The curriculum at the three schools takes four years, during which the students are paid as “trainee civil servants.” They may follow curricula in the academic fields of “science” (basic science) or the “arts” (literature, languages, social science, humanities). In exchange for these four paid years, students commit to work for at least the first ten years of their professional lives in public service, usually in teaching positions by way of the competitive recruitment exams they have prepared for during their years of training. This most often consists of the agrégation, which is the most selective and prestigious entrance exam to become a secondary school teacher—and also constitutes in some disciplines an informal recruitment criterion for a career in higher education teaching. If a student fails to honour this “ten-year commitment,” he or she must repay the salary received during their school years.
As with the majority of grandes écoles, students can attend the ENS schools from around the age of 20, via an entrance exam, after two or more years’ “preparation” in classes préparatoires aux grandes écoles [CPGE]. These are special classes within some secondary schools or colleges through which teachers prepare carefully selected students. Like the schools they are preparing students for, the CPGE are organized into streams (arts, scientific, business, etc.), and are informally setted according to ability depending on their recruitment requirements and the prestige of the exam their students sit. In its concentration of material resources, symbolic capital, and capacity to select students, the system of the classes préparatoires and the grandes écoles constitutes the core of the education recruitment process of the French elite—while the majority of students can be found in the regular university system.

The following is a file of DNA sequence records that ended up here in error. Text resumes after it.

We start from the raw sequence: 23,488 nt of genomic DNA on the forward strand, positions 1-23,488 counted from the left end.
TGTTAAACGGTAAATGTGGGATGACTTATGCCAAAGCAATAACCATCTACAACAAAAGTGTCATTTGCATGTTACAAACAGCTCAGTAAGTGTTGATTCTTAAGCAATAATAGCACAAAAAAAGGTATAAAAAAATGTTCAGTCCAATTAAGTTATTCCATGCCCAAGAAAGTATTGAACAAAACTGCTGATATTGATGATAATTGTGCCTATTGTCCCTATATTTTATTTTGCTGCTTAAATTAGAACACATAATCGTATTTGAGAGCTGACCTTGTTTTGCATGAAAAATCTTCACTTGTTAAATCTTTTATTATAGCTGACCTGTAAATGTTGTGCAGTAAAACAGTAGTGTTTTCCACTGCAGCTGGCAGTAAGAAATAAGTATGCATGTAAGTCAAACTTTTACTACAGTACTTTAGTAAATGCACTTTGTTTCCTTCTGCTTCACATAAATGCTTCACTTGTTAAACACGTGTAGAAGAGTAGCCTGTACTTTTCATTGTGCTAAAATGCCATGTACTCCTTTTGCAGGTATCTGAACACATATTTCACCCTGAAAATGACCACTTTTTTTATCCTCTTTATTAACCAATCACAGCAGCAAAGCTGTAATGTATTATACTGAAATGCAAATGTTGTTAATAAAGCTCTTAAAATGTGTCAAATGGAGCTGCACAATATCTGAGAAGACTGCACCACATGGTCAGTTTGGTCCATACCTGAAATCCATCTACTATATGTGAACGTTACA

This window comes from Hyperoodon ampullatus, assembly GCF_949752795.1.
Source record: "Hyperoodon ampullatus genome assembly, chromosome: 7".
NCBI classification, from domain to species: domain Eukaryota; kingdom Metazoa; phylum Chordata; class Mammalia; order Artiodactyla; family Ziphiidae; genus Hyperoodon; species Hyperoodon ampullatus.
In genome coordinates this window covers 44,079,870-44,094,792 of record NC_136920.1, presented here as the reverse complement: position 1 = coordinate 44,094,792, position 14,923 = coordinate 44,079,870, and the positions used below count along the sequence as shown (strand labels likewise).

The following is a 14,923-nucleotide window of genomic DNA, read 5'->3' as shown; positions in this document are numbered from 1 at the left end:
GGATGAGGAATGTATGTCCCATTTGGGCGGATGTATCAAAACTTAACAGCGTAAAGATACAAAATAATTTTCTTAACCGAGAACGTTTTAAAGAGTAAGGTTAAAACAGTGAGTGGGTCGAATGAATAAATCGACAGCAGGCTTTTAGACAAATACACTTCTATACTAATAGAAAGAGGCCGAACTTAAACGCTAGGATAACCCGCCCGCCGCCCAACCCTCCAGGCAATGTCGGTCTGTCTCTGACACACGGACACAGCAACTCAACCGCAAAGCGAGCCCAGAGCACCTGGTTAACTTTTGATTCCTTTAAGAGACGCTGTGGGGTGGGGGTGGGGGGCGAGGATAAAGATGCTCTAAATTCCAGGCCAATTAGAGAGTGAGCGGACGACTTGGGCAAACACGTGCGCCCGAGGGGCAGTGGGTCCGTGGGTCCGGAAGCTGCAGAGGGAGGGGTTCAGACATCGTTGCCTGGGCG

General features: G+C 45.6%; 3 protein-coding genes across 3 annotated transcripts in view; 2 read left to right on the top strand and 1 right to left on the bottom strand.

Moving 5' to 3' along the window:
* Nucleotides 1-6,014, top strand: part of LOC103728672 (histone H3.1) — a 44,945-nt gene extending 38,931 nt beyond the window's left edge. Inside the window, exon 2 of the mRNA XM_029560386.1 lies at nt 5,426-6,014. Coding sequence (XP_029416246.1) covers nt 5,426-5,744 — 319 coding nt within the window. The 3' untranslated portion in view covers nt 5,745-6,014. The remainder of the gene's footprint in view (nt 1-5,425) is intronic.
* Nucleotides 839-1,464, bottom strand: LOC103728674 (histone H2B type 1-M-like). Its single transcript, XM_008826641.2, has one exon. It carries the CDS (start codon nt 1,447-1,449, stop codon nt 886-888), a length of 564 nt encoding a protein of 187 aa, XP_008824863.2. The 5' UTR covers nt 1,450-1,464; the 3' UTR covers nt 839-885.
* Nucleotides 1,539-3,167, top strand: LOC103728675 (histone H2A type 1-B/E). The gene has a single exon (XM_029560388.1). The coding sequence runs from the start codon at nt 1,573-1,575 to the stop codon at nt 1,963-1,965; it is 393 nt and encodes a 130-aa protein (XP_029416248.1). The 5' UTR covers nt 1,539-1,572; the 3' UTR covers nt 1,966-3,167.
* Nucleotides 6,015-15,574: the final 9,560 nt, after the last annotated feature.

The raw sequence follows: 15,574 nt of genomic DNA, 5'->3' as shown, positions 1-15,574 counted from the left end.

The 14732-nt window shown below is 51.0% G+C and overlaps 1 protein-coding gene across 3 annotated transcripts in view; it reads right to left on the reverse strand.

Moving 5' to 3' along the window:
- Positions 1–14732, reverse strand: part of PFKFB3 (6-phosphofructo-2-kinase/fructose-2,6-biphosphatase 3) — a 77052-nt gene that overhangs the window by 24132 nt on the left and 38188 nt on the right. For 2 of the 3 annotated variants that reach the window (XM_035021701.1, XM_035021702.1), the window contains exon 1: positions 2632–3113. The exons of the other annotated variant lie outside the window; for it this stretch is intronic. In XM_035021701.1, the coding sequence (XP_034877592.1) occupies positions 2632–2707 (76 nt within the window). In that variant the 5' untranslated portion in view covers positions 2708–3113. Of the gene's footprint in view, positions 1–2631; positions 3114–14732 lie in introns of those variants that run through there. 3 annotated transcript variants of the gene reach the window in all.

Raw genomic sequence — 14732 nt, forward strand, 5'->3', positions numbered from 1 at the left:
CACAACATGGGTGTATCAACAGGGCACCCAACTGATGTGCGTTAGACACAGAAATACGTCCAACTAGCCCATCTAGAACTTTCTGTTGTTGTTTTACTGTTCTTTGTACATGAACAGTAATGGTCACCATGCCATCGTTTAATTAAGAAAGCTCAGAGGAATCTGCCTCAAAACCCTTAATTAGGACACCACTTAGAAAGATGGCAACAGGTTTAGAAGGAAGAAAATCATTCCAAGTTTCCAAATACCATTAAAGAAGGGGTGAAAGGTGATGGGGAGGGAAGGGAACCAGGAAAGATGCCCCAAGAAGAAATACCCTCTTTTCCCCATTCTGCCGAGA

It is, however, difficult to establish specific findings since, until recently, the ENS did not keep an up-to-date database regarding students’ progress. Data collected within the framework of our thesis nevertheless show that the likelihood of normaliens finding themselves employed long term in a teaching position in secondary education is relatively low (table 1).
Table 1. Occupations of former students who graduated between 1981 and 1987 around twenty years after ENS (%)
As can be seen, in 2007-2008, 14% of the former students interviewed were high school/college teachers.
It is clear here that it is the post-baccalauréat areas of teaching and academic research—in which nearly three quarters of our respondents were engaged in—which constitute the route par excellence for normaliens around twenty years after leaving ENS. We can nevertheless identify significant internal differences within specialization of disciplinary field, with arts graduates having more often become academics, and science graduates slightly more often CPGE teachers in particular, science graduates also seem to have completed their academic careers more quickly than their peers in the arts stream: the proportion of professors and research directors is in effect higher among their ranks. We can also observe that there is a higher number of arts graduates among the small contingent of former students who are in non-academic higher intellectual roles6.